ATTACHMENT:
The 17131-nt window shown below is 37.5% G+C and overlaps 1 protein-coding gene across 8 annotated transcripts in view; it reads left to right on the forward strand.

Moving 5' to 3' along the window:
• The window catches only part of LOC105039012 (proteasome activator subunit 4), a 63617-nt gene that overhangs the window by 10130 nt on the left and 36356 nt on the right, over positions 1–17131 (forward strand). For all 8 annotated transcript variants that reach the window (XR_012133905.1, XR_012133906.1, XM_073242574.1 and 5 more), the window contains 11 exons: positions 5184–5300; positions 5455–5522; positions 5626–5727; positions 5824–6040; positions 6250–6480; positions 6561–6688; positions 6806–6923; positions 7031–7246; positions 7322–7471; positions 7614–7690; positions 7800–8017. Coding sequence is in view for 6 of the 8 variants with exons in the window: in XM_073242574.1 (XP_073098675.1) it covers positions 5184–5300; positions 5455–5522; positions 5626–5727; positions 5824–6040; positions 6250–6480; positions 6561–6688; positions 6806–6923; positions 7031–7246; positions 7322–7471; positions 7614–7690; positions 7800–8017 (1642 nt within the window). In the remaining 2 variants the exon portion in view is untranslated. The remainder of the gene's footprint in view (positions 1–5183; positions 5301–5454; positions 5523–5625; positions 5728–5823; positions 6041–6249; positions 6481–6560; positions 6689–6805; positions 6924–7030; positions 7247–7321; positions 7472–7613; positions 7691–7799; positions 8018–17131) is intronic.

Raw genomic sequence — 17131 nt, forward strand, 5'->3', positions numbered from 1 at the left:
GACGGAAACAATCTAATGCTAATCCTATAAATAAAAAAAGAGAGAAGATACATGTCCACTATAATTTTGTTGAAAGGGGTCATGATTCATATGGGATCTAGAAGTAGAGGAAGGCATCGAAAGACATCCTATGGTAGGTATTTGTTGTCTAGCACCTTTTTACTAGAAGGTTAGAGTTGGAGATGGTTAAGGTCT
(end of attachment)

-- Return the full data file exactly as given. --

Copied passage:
The 17131-nt window shown below is 37.5% G+C and overlaps 1 protein-coding gene across 8 annotated transcripts in view; it reads left to right on the forward strand.

Moving 5' to 3' along the window:
• The window catches only part of LOC105039012 (proteasome activator subunit 4), a 63617-nt gene that overhangs the window by 10130 nt on the left and 36356 nt on the right, over positions 1–17131 (forward strand). For all 8 annotated transcript variants that reach the window (XR_012133905.1, XR_012133906.1, XM_073242574.1 and 5 more), the window contains 11 exons: positions 5184–5300; positions 5455–5522; positions 5626–5727; positions 5824–6040; positions 6250–6480; positions 6561–6688; positions 6806–6923; positions 7031–7246; positions 7322–7471; positions 7614–7690; positions 7800–8017. Coding sequence is in view for 6 of the 8 variants with exons in the window: in XM_073242574.1 (XP_073098675.1) it covers positions 5184–5300; positions 5455–5522; positions 5626–5727; positions 5824–6040; positions 6250–6480; positions 6561–6688; positions 6806–6923; positions 7031–7246; positions 7322–7471; positions 7614–7690; positions 7800–8017 (1642 nt within the window). In the remaining 2 variants the exon portion in view is untranslated. The remainder of the gene's footprint in view (positions 1–5183; positions 5301–5454; positions 5523–5625; positions 5728–5823; positions 6041–6249; positions 6481–6560; positions 6689–6805; positions 6924–7030; positions 7247–7321; positions 7472–7613; positions 7691–7799; positions 8018–17131) is intronic.

Raw genomic sequence — 17131 nt, forward strand, 5'->3', positions numbered from 1 at the left:
GACGGAAACAATCTAATGCTAATCCTATAAATAAAAAAAGAGAGAAGATACATGTCCACTATAATTTTGTTGAAAGGGGTCATGATTCATATGGGATCTAGAAGTAGAGGAAGGCATCGAAAGACATCCTATGGTAGGTATTTGTTGTCTAGCACCTTTTTACTAGAAGGTTAGAGTTGGAGATGGTTAAGGTCT